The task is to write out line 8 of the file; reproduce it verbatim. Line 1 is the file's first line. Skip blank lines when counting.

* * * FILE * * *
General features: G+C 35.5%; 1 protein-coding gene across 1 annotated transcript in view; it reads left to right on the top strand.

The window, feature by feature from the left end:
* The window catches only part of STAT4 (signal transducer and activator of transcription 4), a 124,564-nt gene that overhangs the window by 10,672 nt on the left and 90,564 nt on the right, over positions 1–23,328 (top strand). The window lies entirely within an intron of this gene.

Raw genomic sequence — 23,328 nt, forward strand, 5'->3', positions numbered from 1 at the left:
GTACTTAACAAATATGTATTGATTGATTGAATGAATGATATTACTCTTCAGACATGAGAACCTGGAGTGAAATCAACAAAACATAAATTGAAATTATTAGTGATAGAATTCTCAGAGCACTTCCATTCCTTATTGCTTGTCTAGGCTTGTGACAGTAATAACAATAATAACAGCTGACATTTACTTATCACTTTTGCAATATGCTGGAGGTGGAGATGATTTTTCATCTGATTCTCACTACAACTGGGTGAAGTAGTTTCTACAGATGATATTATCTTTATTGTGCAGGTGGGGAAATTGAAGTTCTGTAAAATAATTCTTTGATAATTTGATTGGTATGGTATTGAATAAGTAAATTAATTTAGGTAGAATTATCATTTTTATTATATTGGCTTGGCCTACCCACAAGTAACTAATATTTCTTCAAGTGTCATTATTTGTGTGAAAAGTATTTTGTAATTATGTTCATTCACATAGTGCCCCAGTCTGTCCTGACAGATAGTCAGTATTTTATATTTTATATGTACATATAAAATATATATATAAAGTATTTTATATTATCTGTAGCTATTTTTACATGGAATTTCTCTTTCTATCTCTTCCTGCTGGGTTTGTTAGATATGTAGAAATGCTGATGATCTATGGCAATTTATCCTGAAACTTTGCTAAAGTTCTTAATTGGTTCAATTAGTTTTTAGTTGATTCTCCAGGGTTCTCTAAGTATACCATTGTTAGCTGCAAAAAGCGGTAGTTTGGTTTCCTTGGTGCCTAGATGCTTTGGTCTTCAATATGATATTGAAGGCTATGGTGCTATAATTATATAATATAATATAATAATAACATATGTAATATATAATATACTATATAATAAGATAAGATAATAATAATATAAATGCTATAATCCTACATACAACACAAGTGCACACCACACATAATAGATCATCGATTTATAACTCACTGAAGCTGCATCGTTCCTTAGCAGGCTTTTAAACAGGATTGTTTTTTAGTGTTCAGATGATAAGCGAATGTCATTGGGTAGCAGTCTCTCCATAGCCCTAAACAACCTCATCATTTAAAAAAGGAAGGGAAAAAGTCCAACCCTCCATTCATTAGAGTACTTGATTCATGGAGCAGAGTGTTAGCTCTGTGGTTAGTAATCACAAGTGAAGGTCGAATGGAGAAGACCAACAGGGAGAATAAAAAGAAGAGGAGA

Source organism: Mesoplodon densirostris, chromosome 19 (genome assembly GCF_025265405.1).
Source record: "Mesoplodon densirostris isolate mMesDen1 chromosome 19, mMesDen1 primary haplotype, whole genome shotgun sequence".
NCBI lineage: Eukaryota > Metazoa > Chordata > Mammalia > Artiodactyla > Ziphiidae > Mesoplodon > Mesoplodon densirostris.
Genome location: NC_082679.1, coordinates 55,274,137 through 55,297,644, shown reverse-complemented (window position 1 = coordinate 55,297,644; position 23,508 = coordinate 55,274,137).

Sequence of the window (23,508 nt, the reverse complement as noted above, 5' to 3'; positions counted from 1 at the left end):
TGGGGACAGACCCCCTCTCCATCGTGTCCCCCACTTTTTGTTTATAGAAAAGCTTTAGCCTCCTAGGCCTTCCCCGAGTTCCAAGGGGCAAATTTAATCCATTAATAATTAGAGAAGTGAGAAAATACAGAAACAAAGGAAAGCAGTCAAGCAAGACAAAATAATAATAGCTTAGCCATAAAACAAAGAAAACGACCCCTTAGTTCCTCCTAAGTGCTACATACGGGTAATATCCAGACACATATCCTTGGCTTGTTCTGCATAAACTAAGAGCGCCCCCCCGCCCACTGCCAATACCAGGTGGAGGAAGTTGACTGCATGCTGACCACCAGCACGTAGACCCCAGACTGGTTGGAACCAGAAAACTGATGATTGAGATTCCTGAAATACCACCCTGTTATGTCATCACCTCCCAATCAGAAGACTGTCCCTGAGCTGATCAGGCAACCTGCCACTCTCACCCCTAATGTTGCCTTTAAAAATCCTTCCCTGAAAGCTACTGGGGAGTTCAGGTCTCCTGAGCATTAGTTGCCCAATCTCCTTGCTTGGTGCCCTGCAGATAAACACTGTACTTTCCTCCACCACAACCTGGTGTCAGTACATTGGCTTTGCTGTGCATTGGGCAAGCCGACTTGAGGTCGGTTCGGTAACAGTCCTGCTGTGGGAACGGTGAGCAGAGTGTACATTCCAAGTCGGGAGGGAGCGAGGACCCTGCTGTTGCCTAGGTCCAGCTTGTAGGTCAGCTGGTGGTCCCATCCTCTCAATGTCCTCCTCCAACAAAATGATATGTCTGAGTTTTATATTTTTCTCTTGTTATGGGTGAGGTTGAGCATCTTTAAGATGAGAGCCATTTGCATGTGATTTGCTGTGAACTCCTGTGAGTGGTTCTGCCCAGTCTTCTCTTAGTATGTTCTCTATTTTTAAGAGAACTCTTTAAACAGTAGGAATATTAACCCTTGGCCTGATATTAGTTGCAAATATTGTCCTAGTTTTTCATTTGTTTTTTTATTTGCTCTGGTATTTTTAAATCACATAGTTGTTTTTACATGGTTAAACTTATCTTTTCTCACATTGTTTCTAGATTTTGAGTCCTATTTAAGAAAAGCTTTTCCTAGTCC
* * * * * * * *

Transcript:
NCBI lineage: Eukaryota > Metazoa > Chordata > Mammalia > Artiodactyla > Ziphiidae > Mesoplodon > Mesoplodon densirostris.